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Hamilton hospitals ‘gradually’ allowing families and caregivers to see patients

Hamilton's hospitals have set new guidelines to allow families and caregivers to start seeing patients once again amid the COVID-19 pandemic.
Hamilton's hospitals have set new guidelines to allow families and caregivers to start seeing patients once again amid the COVID-19 pandemic. Don Mitchell / Global News

After four months with a no-visitor policy, Hamilton hospitals say they have begun a “staged and gradual approach” to allowing family members and caregivers back into their facilities.

In a joint release on Wednesday morning, both St. Joseph’s Healthcare Hamilton (SJHH) and Hamilton Health Sciences (HHS) outlined changes permitting a limited number of visitors for inpatients as of Wednesday.

“The changes being implemented this week acknowledge the important role that family members and care partners have in supporting the wellbeing of patients. The changes are also balanced with the need to keep everyone in our hospitals safe,” the two hospitals said in a statement.

Read more: Coronavirus: Hamilton hospitals implement no-visitor policy during COVID-19 pandemic

St. Joe’s is allowing one family member or care partner to visit an inpatient area between 9 a.m. to 9 p.m. every other day. Patients can only designate two different people as visitors.

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Arrangements can be made to allow a support worker to accompany a visitor with advance notice.

Visitors will not be allowed into the emergency department, psychiatric emergency service, urgent care centre and outpatient clinics.

Meanwhile, HHS says it will allow one family member or caregiver at a bedside at any given time with up to two different family members/caregivers allowed for alternating visits on designated days.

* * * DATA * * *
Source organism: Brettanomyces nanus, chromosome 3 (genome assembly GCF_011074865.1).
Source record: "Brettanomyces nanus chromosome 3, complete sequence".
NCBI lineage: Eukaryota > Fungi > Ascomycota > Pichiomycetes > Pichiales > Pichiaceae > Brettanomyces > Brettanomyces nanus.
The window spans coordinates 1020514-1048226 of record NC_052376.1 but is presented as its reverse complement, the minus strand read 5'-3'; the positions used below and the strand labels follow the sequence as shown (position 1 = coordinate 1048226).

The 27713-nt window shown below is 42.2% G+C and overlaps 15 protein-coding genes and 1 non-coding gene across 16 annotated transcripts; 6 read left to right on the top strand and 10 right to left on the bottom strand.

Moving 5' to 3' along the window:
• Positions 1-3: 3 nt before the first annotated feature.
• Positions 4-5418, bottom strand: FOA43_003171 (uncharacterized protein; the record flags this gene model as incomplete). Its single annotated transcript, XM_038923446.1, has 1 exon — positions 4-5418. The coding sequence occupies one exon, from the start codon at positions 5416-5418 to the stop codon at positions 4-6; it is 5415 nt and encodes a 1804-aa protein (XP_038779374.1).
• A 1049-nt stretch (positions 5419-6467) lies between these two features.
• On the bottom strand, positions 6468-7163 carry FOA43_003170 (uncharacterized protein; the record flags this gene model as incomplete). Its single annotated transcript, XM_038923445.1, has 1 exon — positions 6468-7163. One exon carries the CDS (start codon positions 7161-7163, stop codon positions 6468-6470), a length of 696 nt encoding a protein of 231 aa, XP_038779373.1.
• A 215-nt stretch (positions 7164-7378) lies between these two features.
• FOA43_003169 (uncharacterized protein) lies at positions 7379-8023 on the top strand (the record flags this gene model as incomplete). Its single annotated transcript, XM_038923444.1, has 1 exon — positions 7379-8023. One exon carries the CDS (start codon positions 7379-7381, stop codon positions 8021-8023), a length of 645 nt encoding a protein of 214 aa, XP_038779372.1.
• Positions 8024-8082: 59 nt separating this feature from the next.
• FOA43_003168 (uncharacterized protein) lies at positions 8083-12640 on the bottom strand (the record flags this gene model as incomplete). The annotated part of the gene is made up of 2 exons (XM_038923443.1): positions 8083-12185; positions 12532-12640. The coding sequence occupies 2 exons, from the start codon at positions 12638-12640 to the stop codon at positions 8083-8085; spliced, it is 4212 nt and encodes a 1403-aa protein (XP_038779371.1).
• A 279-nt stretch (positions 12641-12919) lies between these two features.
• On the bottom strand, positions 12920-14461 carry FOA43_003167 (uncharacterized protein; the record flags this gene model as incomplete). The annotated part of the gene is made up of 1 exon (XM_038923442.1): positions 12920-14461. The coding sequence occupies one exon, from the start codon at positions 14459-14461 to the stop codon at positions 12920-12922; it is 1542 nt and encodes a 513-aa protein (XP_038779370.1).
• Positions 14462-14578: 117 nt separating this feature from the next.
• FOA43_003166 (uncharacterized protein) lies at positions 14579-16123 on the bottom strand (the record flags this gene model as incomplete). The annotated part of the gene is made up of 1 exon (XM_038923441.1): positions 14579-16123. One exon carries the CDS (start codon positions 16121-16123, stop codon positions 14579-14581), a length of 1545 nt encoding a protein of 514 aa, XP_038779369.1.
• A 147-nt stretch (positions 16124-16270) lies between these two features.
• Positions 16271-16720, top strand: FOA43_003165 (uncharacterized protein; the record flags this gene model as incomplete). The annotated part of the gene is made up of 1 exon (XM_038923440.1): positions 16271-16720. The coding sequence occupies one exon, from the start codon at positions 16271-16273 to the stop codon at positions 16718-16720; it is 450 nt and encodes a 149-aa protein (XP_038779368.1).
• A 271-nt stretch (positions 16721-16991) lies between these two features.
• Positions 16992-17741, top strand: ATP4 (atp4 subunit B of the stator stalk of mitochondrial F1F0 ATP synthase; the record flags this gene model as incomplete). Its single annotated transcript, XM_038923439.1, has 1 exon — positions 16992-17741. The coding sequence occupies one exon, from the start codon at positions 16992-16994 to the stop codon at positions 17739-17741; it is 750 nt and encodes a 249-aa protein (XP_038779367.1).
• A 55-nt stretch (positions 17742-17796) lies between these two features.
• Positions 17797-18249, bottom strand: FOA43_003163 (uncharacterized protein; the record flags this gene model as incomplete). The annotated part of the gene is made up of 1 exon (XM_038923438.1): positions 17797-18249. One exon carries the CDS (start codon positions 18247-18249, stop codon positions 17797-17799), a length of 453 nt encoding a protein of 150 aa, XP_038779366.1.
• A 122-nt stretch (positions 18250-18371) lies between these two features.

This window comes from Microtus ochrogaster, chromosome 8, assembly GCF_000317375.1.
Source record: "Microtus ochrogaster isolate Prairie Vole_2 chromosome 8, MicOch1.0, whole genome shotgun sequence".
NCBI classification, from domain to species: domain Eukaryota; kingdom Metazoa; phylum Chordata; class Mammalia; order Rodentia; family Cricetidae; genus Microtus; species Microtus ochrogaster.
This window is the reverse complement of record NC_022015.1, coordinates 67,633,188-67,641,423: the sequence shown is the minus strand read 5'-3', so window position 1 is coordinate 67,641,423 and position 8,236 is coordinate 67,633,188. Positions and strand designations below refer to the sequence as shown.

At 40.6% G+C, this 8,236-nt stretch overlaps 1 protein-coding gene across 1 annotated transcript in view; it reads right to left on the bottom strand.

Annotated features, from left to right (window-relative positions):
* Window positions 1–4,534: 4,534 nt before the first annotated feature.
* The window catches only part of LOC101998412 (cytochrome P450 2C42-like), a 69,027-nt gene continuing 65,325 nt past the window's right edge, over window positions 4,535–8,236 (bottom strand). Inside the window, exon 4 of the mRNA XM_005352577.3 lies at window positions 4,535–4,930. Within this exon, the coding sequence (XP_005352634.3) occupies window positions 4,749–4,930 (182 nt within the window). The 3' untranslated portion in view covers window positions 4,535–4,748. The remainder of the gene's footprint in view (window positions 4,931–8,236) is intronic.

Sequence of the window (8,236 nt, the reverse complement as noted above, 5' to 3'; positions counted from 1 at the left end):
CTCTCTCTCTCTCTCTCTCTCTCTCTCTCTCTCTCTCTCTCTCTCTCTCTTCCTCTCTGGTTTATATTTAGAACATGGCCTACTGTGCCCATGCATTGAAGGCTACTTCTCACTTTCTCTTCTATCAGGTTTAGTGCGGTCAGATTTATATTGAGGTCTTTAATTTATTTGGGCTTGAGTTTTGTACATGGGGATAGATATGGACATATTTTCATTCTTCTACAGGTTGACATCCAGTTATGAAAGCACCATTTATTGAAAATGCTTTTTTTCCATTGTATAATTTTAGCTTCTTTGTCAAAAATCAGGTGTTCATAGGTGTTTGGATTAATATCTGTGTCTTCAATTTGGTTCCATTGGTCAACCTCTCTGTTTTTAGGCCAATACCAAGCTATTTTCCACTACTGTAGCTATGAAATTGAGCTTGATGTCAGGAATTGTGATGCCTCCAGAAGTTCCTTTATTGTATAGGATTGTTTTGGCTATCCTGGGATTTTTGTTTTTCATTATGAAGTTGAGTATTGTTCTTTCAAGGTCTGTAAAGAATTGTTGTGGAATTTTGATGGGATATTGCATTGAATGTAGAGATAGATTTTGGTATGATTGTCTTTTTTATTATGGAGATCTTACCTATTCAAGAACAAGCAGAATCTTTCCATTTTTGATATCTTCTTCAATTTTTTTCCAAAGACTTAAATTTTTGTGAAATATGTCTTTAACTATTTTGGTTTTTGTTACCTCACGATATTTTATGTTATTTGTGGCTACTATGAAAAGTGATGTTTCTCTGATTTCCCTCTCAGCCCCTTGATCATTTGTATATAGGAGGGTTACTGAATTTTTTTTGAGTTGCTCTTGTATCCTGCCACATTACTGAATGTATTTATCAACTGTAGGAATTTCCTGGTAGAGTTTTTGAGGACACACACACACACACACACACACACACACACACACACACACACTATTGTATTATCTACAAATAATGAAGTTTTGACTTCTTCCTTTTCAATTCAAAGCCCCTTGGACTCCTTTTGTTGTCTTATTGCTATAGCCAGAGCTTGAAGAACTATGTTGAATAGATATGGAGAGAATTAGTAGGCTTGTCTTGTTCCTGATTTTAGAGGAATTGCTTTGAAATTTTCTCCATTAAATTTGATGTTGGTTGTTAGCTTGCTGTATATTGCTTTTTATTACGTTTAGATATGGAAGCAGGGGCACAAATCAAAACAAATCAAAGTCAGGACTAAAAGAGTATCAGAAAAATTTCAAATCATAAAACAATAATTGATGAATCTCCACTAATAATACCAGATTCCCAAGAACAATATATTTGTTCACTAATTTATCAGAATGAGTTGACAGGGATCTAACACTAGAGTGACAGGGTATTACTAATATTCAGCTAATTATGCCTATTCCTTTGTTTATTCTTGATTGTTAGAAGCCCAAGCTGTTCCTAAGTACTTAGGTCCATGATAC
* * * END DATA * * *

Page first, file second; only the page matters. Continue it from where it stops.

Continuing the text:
Visiting hours are 9 a.m. to 7:30 p.m. with family members/caregivers having to go through coronavirus screenings before entering. The visitor is also required to wear a mask and is restricted to the patient’s room for the duration of their stay.

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Read more: 163 new coronavirus cases, 12 deaths in Ontario; total cases at 34,016

Food can be purchased from the hospital’s cafeteria, and food can also be brought into the facility as long as it’s individually packaged and not shared. All food must be consumed in a patient’s room and leftovers must be discarded after the visit.

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Both hospitals have exceptions where additional family members/caregivers can be present for women in labour, end-of-life care and when special support is needed.

Visitors are also asked to use public washrooms and not patient washrooms.

Ambulatory care patients are not permitted to have a family member/caregiver accompany them at present. Exceptions include cancer outpatients, some youth mental health patients, in addition to obstetrical ultrasound and diagnostic imaging requiring sedation.

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Local hospitals preparing for service reintegration

The two hospitals are also a part of an initiative with some southern Ontario hospitals to develop gradual resumption of scheduled procedures and outpatient services.

Plans are underway following the release of a program by Ontario Health to begin a gradual restart of deferred and elective services approved by a number of local public health units.

Read more: Hamilton reports 5 new coronavirus cases, city’s 44th death connected to Rosslyn retirement home

Nine different hospitals say the program will be prioritized on the basis of acuity and need of each patient with teams continuing the use of virtual care technology where possible in addition to onsite services.

“Across our region, hospitals are working together to coordinate our approach for the gradual resumption of services and to collaborate with health and community partners to optimize our shared capacity,” Rob MacIsaac, president and CEO of Hamilton Health Sciences, said in a statement.

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Most Ontario hospitals suspended elective services amid safety concerns and the reallocation of bed space during the height of the COVID-19 pandemic. Both SJHH and HHS say the move was also made in light of a shortage in PPE and staffing, as well as drugs required for surgeries.

READ MORE: Hamilton targets youth in physical-distancing campaign as COVID-19 cases increase for age group

Hamilton reported five new coronavirus cases on June 23, putting the city’s overall number of cases at 807 with 798 confirmed and nine probable, according to public health.

The city has 16 COVID-19 patients in hospitals: 14 with HHS and two with St. Joe’s.

To date, 719 of the city’s known COVID-19 cases — 89 per cent — have been resolved.

Forty-three people with COVID-19 have died during the pandemic.

 

 

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